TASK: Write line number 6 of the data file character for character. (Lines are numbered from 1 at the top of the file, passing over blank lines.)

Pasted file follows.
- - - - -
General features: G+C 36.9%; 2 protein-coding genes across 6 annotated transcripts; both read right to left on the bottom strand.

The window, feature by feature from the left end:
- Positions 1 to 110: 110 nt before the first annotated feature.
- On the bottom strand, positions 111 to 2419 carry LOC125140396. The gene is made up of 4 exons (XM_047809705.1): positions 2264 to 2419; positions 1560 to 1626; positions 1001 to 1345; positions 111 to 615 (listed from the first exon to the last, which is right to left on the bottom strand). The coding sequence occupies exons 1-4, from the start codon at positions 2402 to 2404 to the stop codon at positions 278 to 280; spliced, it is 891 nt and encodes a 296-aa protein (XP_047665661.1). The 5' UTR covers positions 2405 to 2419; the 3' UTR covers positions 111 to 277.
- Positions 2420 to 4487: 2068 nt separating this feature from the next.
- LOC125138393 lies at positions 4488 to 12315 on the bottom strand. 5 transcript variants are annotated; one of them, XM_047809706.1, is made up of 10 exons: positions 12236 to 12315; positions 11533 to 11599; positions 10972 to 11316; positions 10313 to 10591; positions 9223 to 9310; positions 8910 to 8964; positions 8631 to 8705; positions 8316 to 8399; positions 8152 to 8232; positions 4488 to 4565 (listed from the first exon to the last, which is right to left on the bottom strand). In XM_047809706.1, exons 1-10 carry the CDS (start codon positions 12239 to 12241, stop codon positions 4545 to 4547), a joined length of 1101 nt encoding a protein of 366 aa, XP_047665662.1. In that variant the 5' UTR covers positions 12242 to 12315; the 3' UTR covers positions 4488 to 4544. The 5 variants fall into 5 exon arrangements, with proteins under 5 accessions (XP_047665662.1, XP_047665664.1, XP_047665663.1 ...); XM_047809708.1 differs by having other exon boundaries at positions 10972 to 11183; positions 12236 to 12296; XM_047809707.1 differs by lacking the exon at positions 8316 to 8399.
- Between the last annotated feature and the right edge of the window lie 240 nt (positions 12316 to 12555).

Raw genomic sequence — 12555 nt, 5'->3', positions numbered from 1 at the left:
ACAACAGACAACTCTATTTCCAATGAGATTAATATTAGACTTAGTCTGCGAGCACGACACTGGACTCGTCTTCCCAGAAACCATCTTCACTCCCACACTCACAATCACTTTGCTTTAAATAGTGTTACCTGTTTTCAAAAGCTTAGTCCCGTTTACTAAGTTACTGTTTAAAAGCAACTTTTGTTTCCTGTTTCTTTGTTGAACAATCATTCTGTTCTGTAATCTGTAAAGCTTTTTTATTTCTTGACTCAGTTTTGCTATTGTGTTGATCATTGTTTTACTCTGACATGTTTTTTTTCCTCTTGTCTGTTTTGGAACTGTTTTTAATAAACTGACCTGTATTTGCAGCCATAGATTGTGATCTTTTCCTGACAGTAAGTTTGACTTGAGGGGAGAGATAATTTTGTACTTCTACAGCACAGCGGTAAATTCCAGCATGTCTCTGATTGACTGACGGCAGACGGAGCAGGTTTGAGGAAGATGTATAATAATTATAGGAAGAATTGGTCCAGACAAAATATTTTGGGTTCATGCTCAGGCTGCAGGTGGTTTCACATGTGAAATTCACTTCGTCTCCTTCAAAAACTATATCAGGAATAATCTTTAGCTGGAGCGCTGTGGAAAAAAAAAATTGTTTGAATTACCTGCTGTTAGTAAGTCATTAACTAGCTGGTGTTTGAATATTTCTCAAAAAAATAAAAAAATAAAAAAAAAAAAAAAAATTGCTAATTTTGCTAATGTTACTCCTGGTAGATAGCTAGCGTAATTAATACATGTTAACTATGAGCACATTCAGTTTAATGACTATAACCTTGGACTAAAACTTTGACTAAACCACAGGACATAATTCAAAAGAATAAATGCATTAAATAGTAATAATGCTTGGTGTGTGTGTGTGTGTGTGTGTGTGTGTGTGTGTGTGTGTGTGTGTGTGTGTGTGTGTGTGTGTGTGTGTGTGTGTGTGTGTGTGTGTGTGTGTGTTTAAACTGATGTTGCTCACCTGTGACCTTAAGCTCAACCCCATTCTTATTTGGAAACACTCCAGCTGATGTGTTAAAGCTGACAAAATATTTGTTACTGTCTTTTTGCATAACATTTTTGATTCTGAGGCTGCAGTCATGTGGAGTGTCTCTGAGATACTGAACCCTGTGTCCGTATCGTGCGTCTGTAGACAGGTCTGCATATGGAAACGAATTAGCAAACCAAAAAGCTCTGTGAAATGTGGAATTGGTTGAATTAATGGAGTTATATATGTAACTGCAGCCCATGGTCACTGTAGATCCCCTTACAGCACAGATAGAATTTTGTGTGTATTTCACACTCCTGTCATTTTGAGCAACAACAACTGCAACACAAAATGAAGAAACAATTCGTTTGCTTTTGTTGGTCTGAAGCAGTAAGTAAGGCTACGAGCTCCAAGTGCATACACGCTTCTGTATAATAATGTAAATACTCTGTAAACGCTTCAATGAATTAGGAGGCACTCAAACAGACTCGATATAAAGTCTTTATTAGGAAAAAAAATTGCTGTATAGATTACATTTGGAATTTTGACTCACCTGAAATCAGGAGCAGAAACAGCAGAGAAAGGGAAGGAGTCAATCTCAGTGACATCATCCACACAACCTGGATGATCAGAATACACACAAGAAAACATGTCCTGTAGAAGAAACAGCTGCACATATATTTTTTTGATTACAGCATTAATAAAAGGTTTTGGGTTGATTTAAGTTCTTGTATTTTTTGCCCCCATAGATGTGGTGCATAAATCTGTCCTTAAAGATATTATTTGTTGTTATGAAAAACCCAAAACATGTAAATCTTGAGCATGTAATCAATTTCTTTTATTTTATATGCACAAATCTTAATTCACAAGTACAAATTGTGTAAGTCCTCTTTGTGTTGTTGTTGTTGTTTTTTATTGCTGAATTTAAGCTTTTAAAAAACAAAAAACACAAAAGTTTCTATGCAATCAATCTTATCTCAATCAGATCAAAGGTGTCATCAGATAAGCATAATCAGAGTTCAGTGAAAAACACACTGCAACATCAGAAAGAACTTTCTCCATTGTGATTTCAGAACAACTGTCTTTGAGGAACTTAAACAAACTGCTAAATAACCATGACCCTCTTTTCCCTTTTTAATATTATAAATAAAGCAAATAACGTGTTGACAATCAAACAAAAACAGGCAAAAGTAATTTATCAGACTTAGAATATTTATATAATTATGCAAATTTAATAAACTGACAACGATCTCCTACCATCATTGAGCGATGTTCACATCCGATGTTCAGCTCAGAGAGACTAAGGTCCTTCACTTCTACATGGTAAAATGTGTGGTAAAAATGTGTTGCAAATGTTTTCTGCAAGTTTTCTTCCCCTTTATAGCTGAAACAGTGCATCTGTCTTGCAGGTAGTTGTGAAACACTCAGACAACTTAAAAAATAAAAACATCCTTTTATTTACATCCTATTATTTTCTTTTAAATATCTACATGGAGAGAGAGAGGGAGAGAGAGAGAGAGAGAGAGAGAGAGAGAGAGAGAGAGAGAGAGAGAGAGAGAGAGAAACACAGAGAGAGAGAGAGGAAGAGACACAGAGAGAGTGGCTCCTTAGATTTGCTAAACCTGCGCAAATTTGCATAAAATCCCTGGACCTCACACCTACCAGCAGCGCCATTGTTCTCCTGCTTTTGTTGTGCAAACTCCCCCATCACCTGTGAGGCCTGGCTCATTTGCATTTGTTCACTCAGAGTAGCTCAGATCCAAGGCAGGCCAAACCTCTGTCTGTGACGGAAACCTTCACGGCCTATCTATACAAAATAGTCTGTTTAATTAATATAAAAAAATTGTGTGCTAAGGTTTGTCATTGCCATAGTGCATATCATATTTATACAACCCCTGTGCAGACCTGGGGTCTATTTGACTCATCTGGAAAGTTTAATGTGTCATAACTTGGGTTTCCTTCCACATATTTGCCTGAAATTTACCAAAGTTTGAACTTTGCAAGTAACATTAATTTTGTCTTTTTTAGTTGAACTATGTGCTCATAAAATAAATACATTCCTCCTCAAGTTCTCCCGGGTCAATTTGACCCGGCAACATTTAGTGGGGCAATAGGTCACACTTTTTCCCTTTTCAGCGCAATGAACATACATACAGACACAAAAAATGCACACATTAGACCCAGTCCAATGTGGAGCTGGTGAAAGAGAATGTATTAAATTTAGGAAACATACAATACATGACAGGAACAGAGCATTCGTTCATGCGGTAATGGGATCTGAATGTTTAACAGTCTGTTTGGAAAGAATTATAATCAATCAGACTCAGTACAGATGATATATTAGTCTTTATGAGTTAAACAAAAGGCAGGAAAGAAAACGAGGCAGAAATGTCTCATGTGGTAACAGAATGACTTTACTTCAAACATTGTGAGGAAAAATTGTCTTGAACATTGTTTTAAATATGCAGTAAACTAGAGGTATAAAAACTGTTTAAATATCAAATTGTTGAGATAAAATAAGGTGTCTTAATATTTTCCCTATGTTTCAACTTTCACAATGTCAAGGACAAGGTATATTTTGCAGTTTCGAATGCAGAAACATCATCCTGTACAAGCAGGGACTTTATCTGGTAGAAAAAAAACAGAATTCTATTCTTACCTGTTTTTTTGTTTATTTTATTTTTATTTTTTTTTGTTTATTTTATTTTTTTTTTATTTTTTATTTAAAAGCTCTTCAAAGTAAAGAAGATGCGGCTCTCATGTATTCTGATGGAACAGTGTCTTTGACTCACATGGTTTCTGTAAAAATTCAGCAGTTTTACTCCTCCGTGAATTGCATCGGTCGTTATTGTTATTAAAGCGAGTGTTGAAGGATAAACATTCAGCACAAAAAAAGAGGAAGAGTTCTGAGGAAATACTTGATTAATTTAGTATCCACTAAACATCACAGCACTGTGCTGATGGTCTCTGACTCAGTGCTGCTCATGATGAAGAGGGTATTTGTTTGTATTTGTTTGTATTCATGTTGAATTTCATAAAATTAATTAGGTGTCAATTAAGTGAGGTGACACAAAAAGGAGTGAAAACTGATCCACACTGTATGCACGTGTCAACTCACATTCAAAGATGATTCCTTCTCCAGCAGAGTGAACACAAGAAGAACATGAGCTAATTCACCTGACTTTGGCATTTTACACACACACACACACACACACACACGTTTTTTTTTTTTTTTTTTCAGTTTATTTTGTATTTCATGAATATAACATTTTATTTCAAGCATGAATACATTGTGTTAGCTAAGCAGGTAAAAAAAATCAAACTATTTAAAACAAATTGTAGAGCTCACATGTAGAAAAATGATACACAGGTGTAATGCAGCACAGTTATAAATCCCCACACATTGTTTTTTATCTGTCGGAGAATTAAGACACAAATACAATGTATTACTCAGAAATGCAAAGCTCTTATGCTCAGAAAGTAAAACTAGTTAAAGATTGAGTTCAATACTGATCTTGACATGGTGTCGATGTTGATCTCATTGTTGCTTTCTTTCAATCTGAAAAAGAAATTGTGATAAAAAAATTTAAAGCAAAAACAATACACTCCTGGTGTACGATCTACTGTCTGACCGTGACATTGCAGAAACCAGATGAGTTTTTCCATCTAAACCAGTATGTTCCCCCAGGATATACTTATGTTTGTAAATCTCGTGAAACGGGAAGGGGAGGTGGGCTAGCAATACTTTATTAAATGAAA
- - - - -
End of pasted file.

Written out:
- LOC125138393 lies at positions 4488 to 12315 on the bottom strand. 5 transcript variants are annotated; one of them, XM_047809706.1, is made up of 10 exons: positions 12236 to 12315; positions 11533 to 11599; positions 10972 to 11316; positions 10313 to 10591; positions 9223 to 9310; positions 8910 to 8964; positions 8631 to 8705; positions 8316 to 8399; positions 8152 to 8232; positions 4488 to 4565 (listed from the first exon to the last, which is right to left on the bottom strand). In XM_047809706.1, exons 1-10 carry the CDS (start codon positions 12239 to 12241, stop codon positions 4545 to 4547), a joined length of 1101 nt encoding a protein of 366 aa, XP_047665662.1. In that variant the 5' UTR covers positions 12242 to 12315; the 3' UTR covers positions 4488 to 4544. The 5 variants fall into 5 exon arrangements, with proteins under 5 accessions (XP_047665662.1, XP_047665664.1, XP_047665663.1 ...); XM_047809708.1 differs by having other exon boundaries at positions 10972 to 11183; positions 12236 to 12296; XM_047809707.1 differs by lacking the exon at positions 8316 to 8399.